Unicef Launches Immunisation Campaign
A major New Zealand campaign to raise funds to immunise the world's children was launched at Parliament today by the
President of the National Council of Timorese Resistance, Mr Xanana Gusmão.
Speaking by video link Mr Gusmão endorsed the UNICEF Children's Challenge campaign.
UNICEF, which has worked with the Timorese people since the early 1980s, is carrying out mass immunisation campaigns in
East Timor against childhood diseases and is also helping rebuild that country’s health systems.
Mr Gusmão thanked UNICEF for its work in his country, which was struggling to look after its people in “post war”
The UNICEF Children's Challenge follows a challenge from former South African President Nelson Mandela, Graca Machel and
UNICEF International's Carol Bellamy to all leaders around the globe to mobilise for children. New Zealand Prime
Minister Helen Clark picked up the challenge and is also supporting this latest UNICEF initiative in New Zealand.
Health Minister, Hon Annette King, who hosted today’s launch, spoke of the need to tackle immunisation against childhood
diseases on a global scale.
"We recognise that while there is more work to do to improve immunisation rates in New Zealand, the issue of
immunisation against these six vaccine preventable diseases is a global problem. We applaud UNICEF New Zealand for its
work to improve the lives of the world's children through immunisation," she said.
The UNICEF Children’s Challenge has gained the support of several prominent citizens – All Black Jonah Lomu, Silver Fern
captain Bernice Mene, television personality Jon Bridges, radio host John Dunne, and immunisation specialist Dr Nikki
Turner. Two of the Children’s Challenge “champions” peace activist, former politician and trade unionist Sonja Davies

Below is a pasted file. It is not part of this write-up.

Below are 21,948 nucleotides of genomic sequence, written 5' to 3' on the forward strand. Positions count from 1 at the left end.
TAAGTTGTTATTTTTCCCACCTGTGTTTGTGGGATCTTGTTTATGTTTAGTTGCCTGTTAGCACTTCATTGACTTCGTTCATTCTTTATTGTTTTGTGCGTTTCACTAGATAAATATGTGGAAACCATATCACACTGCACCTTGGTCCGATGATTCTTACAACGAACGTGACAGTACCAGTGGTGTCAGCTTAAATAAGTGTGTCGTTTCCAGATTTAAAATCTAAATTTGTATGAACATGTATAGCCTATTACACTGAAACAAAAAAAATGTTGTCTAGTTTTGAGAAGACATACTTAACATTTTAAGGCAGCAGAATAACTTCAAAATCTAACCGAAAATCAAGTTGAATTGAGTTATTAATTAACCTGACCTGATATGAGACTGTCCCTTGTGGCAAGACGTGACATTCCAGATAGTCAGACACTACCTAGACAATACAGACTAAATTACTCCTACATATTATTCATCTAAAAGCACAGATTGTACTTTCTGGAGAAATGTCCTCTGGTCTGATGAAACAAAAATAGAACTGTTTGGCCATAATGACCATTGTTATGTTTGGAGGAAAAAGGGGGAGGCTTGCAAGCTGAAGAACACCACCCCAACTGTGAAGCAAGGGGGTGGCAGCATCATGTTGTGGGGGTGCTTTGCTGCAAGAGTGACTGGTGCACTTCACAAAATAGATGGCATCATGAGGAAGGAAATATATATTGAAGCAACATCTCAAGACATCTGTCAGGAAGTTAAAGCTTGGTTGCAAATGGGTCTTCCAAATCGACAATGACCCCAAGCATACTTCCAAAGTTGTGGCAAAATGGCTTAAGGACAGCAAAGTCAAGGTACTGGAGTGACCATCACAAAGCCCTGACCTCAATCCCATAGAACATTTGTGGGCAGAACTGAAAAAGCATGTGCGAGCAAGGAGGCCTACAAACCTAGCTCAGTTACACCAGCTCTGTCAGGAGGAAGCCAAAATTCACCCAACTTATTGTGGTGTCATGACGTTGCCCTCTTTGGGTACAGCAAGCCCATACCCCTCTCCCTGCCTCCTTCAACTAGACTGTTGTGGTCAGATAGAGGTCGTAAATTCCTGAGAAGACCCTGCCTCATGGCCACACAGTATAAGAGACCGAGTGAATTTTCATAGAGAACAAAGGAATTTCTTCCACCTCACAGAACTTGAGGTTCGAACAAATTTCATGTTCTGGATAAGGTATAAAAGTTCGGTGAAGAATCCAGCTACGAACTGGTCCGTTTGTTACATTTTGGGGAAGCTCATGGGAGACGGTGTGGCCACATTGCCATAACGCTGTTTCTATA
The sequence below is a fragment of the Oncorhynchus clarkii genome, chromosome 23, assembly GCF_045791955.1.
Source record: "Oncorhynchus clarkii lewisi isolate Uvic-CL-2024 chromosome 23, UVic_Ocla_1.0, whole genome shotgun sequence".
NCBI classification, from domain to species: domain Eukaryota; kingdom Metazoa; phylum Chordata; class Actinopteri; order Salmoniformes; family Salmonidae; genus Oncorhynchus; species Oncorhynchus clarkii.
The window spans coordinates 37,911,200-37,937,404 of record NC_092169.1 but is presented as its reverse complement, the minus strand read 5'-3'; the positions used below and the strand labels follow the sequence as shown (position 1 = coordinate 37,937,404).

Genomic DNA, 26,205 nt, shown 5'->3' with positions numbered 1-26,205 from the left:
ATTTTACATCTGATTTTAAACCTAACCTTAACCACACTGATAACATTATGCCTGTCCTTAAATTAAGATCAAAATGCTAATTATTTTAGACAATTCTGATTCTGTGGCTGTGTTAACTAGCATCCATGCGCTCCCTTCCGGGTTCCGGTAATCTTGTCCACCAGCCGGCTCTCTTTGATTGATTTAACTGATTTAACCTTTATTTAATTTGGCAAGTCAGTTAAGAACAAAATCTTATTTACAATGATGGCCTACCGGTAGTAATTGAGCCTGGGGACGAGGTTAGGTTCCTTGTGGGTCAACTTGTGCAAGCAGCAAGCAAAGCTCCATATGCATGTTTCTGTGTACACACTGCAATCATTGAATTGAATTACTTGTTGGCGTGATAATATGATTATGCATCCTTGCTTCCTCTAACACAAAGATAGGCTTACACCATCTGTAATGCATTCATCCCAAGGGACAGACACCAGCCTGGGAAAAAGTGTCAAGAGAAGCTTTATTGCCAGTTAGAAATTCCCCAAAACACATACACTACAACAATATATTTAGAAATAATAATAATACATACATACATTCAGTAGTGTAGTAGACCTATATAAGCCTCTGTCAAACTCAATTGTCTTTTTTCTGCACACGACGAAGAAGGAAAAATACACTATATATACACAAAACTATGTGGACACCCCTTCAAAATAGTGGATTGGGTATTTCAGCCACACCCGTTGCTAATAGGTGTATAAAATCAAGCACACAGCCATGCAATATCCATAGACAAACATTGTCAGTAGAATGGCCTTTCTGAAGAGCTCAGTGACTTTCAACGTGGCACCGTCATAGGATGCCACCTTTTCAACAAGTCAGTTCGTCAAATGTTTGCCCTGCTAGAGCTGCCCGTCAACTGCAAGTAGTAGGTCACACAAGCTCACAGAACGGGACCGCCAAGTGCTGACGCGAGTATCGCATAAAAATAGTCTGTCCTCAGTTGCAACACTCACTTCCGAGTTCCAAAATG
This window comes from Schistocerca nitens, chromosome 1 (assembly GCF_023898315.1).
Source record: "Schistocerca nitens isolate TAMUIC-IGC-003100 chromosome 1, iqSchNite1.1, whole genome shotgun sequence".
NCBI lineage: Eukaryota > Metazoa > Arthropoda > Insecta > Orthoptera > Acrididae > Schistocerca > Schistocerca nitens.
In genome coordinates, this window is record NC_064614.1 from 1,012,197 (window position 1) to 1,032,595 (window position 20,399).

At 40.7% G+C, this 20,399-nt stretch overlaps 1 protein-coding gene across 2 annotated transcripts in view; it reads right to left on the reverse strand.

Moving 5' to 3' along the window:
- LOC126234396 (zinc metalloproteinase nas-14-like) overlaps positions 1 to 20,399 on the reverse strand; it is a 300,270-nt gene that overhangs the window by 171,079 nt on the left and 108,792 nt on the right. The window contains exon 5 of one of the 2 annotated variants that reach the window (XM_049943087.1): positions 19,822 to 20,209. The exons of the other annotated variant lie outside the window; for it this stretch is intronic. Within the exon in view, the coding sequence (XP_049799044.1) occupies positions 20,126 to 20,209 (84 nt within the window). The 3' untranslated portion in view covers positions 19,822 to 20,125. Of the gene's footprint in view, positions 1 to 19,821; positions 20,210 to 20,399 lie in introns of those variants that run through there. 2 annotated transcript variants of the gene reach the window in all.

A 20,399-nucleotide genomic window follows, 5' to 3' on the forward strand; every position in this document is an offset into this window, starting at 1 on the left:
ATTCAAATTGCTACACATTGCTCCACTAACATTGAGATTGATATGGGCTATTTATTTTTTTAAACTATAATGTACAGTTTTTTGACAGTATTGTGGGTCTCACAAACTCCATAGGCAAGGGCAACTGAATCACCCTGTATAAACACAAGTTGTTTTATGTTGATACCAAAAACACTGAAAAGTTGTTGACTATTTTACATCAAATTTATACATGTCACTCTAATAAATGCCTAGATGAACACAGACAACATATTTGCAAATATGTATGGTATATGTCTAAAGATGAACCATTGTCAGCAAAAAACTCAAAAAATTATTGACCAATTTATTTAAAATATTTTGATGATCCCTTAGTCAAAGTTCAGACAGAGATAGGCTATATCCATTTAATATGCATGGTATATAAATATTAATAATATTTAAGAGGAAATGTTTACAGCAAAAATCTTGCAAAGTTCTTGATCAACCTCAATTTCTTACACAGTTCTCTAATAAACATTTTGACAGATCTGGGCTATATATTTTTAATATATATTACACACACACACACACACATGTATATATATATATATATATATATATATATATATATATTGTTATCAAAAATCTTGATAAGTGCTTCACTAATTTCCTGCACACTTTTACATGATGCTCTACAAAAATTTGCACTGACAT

(TB) and broadcaster Richard Griffin (polio) have each suffered from one of the six diseases being targeted.
UNICEF's global immunisation campaign is a key part of its child health programmes that are anchored in the United
Nations Convention on the Rights of the Child.
"We see growing up disease-free as a basic right for every child. It costs just $35 to immunise a child against the six
diseases being targeted in our campaign – polio, measles, whooping cough, diphtheria, tetanus and tuberculosis, UNICEF’s
National Manager Jeff Brown said.
" We're asking New Zealanders to dig into their pockets and find that $35 to immunise one child for life."
There are 30 million children born every year in poor countries who are not receiving these six basic immunisations, he
"Each year, nearly three million children worldwide still die needlessly of vaccine preventable illnesses," Mr Brown
But through mass vaccination programmes, some of the diseases were close to eradication, he said.
"Polio, a disease that has crippled so many people is one. The Western Hemisphere was declared polio free in 1994. In
the rest of the world, however, polio still strikes 30 victims a day, mostly children."
UNICEF is part of a global initiative to see the complete eradication of polio by 2005.
To donate to the Children’s Challenge please call 0800 800 194
For more information contact:
Jeff Brown National Manager, UNICEF New Zealand)
Ph (04) 473 0879 or A/H (04) 4764191
Debbie Hannan (Project Co-ordinator)
Ph (025) 501 353